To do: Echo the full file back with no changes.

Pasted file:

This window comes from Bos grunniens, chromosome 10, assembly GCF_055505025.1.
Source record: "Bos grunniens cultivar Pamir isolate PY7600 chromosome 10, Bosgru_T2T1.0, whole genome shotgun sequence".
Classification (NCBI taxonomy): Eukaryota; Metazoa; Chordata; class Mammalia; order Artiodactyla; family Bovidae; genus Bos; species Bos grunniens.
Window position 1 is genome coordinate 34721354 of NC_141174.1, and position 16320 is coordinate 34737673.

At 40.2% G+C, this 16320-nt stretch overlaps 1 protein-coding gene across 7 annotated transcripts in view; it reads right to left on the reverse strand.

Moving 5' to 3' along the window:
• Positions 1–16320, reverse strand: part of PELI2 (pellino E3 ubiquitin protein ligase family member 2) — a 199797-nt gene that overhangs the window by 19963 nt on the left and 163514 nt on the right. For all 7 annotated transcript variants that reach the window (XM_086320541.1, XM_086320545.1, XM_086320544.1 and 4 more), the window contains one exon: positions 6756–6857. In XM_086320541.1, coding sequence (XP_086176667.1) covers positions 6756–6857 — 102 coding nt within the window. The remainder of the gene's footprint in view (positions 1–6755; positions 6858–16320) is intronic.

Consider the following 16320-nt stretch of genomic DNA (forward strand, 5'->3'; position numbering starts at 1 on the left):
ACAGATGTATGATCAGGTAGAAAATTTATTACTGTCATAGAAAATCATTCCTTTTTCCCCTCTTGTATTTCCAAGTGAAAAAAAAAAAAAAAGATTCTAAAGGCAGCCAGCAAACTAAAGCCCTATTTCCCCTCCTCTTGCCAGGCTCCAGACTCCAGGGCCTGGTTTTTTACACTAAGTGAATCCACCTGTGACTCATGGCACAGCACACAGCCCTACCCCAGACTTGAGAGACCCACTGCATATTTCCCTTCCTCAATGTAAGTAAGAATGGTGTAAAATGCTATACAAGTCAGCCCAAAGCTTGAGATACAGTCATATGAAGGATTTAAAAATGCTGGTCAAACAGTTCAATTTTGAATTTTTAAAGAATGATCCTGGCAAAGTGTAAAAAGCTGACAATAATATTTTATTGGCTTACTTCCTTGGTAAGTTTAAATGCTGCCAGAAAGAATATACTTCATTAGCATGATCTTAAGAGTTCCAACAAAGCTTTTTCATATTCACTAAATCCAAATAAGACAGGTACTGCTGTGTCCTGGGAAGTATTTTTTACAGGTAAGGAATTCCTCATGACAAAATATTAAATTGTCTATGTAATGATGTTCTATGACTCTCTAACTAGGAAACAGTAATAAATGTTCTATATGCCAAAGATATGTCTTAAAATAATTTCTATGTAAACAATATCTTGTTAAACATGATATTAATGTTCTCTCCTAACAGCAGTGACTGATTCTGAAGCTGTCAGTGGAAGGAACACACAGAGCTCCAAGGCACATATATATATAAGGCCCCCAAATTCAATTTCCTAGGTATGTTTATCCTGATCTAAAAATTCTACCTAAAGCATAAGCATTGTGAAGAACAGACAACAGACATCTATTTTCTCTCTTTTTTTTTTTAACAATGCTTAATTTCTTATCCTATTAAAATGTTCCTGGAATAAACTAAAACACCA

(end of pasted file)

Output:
This window comes from Bos grunniens, chromosome 10, assembly GCF_055505025.1.
Source record: "Bos grunniens cultivar Pamir isolate PY7600 chromosome 10, Bosgru_T2T1.0, whole genome shotgun sequence".
Classification (NCBI taxonomy): Eukaryota; Metazoa; Chordata; class Mammalia; order Artiodactyla; family Bovidae; genus Bos; species Bos grunniens.
Window position 1 is genome coordinate 34721354 of NC_141174.1, and position 16320 is coordinate 34737673.

At 40.2% G+C, this 16320-nt stretch overlaps 1 protein-coding gene across 7 annotated transcripts in view; it reads right to left on the reverse strand.

Moving 5' to 3' along the window:
• Positions 1–16320, reverse strand: part of PELI2 (pellino E3 ubiquitin protein ligase family member 2) — a 199797-nt gene that overhangs the window by 19963 nt on the left and 163514 nt on the right. For all 7 annotated transcript variants that reach the window (XM_086320541.1, XM_086320545.1, XM_086320544.1 and 4 more), the window contains one exon: positions 6756–6857. In XM_086320541.1, coding sequence (XP_086176667.1) covers positions 6756–6857 — 102 coding nt within the window. The remainder of the gene's footprint in view (positions 1–6755; positions 6858–16320) is intronic.

Consider the following 16320-nt stretch of genomic DNA (forward strand, 5'->3'; position numbering starts at 1 on the left):
ACAGATGTATGATCAGGTAGAAAATTTATTACTGTCATAGAAAATCATTCCTTTTTCCCCTCTTGTATTTCCAAGTGAAAAAAAAAAAAAAAGATTCTAAAGGCAGCCAGCAAACTAAAGCCCTATTTCCCCTCCTCTTGCCAGGCTCCAGACTCCAGGGCCTGGTTTTTTACACTAAGTGAATCCACCTGTGACTCATGGCACAGCACACAGCCCTACCCCAGACTTGAGAGACCCACTGCATATTTCCCTTCCTCAATGTAAGTAAGAATGGTGTAAAATGCTATACAAGTCAGCCCAAAGCTTGAGATACAGTCATATGAAGGATTTAAAAATGCTGGTCAAACAGTTCAATTTTGAATTTTTAAAGAATGATCCTGGCAAAGTGTAAAAAGCTGACAATAATATTTTATTGGCTTACTTCCTTGGTAAGTTTAAATGCTGCCAGAAAGAATATACTTCATTAGCATGATCTTAAGAGTTCCAACAAAGCTTTTTCATATTCACTAAATCCAAATAAGACAGGTACTGCTGTGTCCTGGGAAGTATTTTTTACAGGTAAGGAATTCCTCATGACAAAATATTAAATTGTCTATGTAATGATGTTCTATGACTCTCTAACTAGGAAACAGTAATAAATGTTCTATATGCCAAAGATATGTCTTAAAATAATTTCTATGTAAACAATATCTTGTTAAACATGATATTAATGTTCTCTCCTAACAGCAGTGACTGATTCTGAAGCTGTCAGTGGAAGGAACACACAGAGCTCCAAGGCACATATATATATAAGGCCCCCAAATTCAATTTCCTAGGTATGTTTATCCTGATCTAAAAATTCTACCTAAAGCATAAGCATTGTGAAGAACAGACAACAGACATCTATTTTCTCTCTTTTTTTTTTTAACAATGCTTAATTTCTTATCCTATTAAAATGTTCCTGGAATAAACTAAAACACCA